Schoenfeld, A., Dosalmas, A., Fink, H., Sayavedra, A., Weltman, A., Zarkh, A, Tran, K., & Zuniga-Ruiz, S. (2019). Teaching for Robust Understanding with Lesson Study In Huang, R., Takahashi, A., & Ponte, J.P. (Eds.), Theory and Practices of Lesson Study in Mathematics: An international perspective (pp. 136-162). New York: Springer. ISBN 978-3-030-04031-4
This chapter describes the synthesis of two powerful approaches to professional development, based on the Teaching for Robust Understanding (TRU) framework and Lesson Study. The synthesis is known as TRU-Lesson Study. In TRU-based professional development, groups of teachers negotiate their visions of teaching and learning collaboratively by reflecting on artifacts of practice using the TRU framework. In math-focused Lesson Study (LS), teachers work together to design, teach, and reflect on a lesson that focuses on key mathematical issues and students’ engagement with them. TRU-Lesson Study, like Lesson Study, profits from teachers’ concerted attention to lesson design and reflection on the hypotheses reflected in the design. Like TRU professional development, it supports teachers to work together explicitly on key dimensions of classroom practice. This paper describes TRU-Lesson Study and provides descriptions of how it plays out in practice.
Schoenfeld, A. H. (2019). Reframing Teacher Knowledge: A Research and Development Agenda. In J. Star, H. Hill, & F. Depaepe (Eds.). Expertise to develop students’ expertise in mathematics: Bridging teachers’ professional knowledge and instructional quality. ZDM: Mathematics education, Volume 52, Issue 1, 2020. DOI: 10.1007/s11858-019-01057-5
This article undertakes a reframing of the concept of teacher knowledge. It argues that in order to help teachers create more powerful learning environments, a much more general framing is required—one that incorporates a teacher’s perceptions, inclinations and orientations as well as their understandings and related proficiencies. A main point of departure is the Teaching for Robust Understanding (TRU) framework, which focuses on essential dimensions of classroom practice. Questions of teacher knowledge are reframed as: “How can we reconceptualize teacher knowledge (perhaps better, teacher proficiency) so that it encompasses the broad range of perceptions, orientations, understandings and proficiencies that support teachers in crafting learning environments from which students emerge as knowledgeable, flexible, and resourceful thinkers and problem solvers? How can it be organized so that it can be worked on productively? This paper explores these issues. It employs the TRU framework as the initial mechanism for reframing while drawing on Schoenfeld’s (How we think. Routledge, New York, 2010) work on teachers’ decision making and Schoenfeld and Kilpatrick’s (International handbook of mathematics teacher education, volume 2: tools and processes in mathematics teacher education. Sense Publishers, Rotterdam, pp 321–354, 2008) work on teacher proficiency to suggest what should be included in an expanded framing of teacher knowledge.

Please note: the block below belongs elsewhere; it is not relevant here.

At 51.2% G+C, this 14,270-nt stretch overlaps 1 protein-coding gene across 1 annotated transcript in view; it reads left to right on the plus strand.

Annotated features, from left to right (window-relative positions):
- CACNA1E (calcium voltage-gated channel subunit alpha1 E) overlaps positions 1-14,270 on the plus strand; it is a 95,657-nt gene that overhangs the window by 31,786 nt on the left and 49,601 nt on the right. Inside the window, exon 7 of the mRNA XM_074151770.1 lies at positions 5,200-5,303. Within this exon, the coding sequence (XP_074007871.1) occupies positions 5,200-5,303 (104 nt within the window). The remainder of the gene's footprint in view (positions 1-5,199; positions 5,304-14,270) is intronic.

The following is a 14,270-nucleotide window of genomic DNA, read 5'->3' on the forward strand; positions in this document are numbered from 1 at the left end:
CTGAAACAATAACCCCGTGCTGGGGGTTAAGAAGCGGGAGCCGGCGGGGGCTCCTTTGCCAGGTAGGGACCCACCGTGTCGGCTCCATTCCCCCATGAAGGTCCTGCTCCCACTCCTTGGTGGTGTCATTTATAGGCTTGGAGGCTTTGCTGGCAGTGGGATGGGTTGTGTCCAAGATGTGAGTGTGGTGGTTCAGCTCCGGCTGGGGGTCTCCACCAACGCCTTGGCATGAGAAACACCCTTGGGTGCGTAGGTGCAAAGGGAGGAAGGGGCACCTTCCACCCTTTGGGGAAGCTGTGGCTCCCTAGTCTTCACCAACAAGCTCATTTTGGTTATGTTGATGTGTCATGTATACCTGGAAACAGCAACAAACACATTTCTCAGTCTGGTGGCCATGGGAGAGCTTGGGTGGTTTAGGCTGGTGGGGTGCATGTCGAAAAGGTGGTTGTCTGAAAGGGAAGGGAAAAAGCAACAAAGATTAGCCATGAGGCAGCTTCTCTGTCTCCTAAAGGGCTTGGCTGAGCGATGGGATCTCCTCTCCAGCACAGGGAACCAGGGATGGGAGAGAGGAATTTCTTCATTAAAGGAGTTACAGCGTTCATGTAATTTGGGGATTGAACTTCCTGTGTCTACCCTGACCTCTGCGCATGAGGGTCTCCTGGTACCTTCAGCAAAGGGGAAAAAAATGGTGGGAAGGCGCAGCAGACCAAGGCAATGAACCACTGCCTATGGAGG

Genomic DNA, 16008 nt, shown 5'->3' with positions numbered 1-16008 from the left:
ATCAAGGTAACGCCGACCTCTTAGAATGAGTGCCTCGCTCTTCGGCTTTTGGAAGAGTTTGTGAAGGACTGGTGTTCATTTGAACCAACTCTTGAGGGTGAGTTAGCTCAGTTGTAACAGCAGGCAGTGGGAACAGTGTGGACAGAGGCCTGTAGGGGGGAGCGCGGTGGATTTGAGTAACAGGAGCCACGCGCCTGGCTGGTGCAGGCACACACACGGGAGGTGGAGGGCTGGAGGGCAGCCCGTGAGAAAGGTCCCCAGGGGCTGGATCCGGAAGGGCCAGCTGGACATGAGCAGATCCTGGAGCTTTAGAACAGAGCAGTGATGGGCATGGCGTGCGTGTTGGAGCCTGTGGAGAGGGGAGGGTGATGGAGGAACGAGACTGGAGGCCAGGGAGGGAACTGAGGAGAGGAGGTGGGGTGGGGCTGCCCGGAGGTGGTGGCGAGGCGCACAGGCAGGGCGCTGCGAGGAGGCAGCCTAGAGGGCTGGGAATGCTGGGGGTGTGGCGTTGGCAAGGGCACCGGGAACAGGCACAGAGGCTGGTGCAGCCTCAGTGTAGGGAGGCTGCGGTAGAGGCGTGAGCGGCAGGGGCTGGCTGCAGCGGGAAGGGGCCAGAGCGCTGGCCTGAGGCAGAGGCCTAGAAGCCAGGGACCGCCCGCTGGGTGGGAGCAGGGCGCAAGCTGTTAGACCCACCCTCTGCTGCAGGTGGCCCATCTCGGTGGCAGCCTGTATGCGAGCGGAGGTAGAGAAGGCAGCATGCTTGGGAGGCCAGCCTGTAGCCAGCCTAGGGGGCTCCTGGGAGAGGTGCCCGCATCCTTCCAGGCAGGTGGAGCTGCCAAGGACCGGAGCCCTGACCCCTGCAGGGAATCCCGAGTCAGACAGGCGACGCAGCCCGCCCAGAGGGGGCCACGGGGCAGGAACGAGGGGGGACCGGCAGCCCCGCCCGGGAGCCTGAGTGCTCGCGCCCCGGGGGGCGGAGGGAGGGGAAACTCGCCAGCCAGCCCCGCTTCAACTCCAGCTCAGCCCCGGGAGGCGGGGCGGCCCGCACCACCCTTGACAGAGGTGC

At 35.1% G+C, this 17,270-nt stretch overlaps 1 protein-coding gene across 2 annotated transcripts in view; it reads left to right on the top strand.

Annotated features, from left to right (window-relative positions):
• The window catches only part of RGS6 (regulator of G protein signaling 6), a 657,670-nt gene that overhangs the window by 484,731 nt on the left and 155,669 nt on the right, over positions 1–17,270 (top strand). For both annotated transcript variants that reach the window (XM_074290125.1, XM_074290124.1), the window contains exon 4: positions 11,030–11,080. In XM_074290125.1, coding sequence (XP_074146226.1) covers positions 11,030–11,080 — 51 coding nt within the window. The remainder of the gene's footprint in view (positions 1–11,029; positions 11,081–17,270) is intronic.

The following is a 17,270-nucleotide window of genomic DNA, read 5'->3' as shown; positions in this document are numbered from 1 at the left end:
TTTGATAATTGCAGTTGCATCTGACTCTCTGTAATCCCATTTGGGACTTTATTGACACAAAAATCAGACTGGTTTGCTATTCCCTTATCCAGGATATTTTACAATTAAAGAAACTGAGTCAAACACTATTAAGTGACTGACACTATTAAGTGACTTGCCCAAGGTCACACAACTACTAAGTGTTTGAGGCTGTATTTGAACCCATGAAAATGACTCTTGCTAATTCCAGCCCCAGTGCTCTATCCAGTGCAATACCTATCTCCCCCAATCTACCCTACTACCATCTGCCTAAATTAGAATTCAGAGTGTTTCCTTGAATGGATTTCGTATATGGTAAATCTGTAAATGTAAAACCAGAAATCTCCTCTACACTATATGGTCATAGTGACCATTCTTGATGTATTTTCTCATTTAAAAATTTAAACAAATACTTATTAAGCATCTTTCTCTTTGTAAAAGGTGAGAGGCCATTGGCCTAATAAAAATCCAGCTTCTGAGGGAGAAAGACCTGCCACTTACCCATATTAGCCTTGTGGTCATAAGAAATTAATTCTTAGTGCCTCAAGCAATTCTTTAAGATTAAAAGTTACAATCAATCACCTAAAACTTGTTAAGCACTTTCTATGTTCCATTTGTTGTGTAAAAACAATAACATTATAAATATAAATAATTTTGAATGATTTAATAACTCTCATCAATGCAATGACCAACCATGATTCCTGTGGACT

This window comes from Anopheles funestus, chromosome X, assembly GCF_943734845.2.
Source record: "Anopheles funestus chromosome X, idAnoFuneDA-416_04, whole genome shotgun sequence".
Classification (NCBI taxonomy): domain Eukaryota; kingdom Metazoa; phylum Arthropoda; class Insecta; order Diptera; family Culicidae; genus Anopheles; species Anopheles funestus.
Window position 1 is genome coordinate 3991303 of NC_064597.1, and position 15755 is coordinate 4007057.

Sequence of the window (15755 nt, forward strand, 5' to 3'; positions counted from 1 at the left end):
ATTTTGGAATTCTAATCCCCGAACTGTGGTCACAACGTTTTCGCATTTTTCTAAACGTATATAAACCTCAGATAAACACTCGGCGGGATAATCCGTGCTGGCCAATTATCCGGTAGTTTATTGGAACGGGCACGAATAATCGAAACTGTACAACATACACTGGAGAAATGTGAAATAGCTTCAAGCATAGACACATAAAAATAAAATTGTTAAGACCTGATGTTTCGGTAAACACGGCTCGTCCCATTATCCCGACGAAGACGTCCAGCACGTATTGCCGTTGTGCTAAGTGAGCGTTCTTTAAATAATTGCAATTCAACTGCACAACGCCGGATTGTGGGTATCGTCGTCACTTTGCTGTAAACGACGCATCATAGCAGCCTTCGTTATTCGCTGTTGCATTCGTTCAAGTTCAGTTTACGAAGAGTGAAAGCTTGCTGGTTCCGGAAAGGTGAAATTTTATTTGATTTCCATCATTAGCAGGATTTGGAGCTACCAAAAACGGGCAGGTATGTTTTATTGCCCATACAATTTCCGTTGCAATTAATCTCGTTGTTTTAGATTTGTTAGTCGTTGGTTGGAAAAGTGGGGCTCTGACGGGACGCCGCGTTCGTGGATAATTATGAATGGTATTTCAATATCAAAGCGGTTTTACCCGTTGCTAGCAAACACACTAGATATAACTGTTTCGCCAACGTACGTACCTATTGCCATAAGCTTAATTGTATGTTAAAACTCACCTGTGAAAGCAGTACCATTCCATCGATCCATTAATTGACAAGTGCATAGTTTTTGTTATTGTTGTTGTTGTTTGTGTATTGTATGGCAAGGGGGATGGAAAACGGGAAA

Schoenfeld, A. H., Floden, R. B., and the algebra teaching study and mathematics assessment projects. (2018). On Classroom Observations. Journal of STEM Education Research https://doi.org/10.1007/s41979-018-0001-7
As STEMeducation matures, the field will profit from tools that support teacher growth and that support rich instruction. A central design issue concerns domain specificity. Can generic classroom observation tools suffice, or will the field need tools tailored to STEM content and processes? If the latter, how much will specifics matter? This article begins by proposing desiderata for frameworks and rubrics used for observations of classroom practice. It then addresses questions of domain specificity by focusing on the similarities, differences, and affordances of three observational frameworks widely used in mathematics classrooms: Framework for Teaching, Mathematical Quality of Instruction, and Teaching for Robust Understanding. It describes the ways that each framework assesses selected instances of mathematics instruction, documenting the ways in which the three frameworks agree and differ. Specifically, these widely used frameworks disagree on what counts as high quality instruction: questions of whether a framework valorizes orderly classrooms or the messiness that often accompanies inquiry, and which aspects of disciplinary thinking are credited, are consequential. This observation has significant implications for tool choice, given that these and other observation tools are widely used for professional development and for teacher evaluations.